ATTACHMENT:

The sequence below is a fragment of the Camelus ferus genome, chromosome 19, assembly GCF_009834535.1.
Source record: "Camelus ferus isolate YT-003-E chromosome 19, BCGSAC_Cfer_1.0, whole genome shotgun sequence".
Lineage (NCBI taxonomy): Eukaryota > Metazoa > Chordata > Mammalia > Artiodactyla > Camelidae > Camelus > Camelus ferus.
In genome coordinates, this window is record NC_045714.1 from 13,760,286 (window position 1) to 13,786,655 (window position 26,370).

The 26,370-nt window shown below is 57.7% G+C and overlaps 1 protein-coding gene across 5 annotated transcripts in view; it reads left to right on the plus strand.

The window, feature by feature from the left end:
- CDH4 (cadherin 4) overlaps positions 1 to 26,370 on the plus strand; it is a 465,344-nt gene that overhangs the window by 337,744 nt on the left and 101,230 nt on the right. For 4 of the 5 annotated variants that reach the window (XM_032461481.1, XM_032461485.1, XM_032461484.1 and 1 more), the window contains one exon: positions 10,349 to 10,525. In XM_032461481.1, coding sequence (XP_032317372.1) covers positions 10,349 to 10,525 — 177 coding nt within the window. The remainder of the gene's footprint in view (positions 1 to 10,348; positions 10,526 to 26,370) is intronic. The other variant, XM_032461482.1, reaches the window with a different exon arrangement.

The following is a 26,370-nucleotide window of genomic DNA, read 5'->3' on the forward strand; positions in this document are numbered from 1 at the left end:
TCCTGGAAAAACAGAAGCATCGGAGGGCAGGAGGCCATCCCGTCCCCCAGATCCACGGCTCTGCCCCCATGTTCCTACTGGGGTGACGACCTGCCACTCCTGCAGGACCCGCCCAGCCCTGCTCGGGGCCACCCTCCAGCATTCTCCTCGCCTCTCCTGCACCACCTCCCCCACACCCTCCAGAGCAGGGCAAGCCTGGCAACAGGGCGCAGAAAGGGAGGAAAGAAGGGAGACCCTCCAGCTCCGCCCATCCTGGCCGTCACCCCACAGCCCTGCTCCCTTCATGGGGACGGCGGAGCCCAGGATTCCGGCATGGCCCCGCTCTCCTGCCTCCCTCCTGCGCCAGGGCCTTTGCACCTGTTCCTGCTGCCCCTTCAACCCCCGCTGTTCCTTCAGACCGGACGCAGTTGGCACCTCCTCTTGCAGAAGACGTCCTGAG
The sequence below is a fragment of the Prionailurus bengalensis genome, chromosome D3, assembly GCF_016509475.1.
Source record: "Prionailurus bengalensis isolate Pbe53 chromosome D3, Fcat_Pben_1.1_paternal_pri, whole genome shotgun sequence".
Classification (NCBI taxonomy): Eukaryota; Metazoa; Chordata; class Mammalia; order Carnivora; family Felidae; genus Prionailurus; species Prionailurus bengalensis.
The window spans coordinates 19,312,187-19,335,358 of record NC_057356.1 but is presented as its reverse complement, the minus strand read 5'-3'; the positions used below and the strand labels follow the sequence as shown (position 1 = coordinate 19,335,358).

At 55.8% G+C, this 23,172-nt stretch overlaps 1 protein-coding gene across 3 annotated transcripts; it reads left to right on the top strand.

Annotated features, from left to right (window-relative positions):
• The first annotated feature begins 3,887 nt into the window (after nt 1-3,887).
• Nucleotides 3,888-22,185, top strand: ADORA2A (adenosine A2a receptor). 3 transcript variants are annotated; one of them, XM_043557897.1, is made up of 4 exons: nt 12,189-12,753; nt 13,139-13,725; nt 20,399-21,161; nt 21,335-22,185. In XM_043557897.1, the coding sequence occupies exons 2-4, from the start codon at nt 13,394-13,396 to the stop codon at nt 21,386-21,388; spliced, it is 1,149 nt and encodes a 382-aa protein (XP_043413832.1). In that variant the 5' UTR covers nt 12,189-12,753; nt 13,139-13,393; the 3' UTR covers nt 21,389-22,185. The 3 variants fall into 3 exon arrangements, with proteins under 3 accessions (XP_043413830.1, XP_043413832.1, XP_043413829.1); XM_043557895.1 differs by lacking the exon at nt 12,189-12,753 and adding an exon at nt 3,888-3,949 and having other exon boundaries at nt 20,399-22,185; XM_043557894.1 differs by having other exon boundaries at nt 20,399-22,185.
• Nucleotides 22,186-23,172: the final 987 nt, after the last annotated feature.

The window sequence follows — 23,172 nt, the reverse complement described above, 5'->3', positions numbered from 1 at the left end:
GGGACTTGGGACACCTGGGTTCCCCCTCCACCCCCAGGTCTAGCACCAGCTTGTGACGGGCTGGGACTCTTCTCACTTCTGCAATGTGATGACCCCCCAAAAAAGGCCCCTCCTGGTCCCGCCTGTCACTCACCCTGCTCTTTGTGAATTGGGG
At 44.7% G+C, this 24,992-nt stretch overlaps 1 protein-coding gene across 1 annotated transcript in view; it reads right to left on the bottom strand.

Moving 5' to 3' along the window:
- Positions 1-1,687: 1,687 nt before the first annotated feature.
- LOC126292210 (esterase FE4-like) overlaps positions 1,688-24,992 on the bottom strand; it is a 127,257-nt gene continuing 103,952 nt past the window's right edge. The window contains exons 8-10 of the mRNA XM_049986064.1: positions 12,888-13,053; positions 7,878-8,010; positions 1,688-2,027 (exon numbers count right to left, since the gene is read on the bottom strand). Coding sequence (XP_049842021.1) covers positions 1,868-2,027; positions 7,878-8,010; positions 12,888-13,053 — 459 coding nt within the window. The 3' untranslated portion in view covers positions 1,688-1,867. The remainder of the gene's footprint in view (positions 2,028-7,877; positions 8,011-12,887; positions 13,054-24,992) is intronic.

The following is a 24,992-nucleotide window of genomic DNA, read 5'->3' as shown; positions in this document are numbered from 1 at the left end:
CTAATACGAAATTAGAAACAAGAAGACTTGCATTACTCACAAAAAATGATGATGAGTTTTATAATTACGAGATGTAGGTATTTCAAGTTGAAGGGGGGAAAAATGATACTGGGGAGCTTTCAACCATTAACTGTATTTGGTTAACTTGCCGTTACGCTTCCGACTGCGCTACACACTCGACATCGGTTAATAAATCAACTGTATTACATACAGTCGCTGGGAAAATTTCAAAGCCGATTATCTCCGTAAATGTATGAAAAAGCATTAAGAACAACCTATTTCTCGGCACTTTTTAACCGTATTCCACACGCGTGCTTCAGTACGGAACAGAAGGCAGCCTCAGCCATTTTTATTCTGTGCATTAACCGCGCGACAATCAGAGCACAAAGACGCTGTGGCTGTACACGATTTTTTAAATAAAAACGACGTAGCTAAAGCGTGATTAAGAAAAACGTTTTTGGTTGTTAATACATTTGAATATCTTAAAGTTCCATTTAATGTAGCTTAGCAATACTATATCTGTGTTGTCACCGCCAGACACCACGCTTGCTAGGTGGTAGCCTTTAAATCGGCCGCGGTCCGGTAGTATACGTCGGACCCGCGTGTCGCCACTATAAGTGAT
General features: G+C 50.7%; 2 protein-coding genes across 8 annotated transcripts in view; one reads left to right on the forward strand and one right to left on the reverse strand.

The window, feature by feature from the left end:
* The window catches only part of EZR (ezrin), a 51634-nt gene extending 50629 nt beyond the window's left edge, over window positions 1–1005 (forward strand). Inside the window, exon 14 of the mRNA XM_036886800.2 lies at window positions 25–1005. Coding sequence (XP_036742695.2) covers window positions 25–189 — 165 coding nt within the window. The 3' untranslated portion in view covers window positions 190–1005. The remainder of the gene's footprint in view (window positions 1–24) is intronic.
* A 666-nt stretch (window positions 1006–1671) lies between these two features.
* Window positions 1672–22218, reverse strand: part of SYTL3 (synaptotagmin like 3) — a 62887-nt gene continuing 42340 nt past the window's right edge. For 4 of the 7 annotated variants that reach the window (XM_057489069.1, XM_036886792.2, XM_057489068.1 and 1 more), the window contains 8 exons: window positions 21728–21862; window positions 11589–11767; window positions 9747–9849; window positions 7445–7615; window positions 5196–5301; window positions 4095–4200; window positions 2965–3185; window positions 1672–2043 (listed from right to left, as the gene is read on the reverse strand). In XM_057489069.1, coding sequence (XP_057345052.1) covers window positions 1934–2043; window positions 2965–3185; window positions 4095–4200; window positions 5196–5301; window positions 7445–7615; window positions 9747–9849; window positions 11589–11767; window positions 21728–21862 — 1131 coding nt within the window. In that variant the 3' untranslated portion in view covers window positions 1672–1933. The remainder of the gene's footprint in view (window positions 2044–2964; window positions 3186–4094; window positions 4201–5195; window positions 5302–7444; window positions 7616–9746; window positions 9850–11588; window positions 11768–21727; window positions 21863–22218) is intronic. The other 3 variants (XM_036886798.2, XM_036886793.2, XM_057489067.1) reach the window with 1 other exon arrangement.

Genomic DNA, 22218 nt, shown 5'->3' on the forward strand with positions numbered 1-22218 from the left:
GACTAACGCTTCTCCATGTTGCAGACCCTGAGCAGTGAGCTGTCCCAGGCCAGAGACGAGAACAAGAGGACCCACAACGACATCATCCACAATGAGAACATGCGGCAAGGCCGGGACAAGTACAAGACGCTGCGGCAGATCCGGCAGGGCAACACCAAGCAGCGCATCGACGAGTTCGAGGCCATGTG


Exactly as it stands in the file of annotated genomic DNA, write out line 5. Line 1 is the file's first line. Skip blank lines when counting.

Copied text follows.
The 26,370-nt window shown below is 57.7% G+C and overlaps 1 protein-coding gene across 5 annotated transcripts in view; it reads left to right on the plus strand.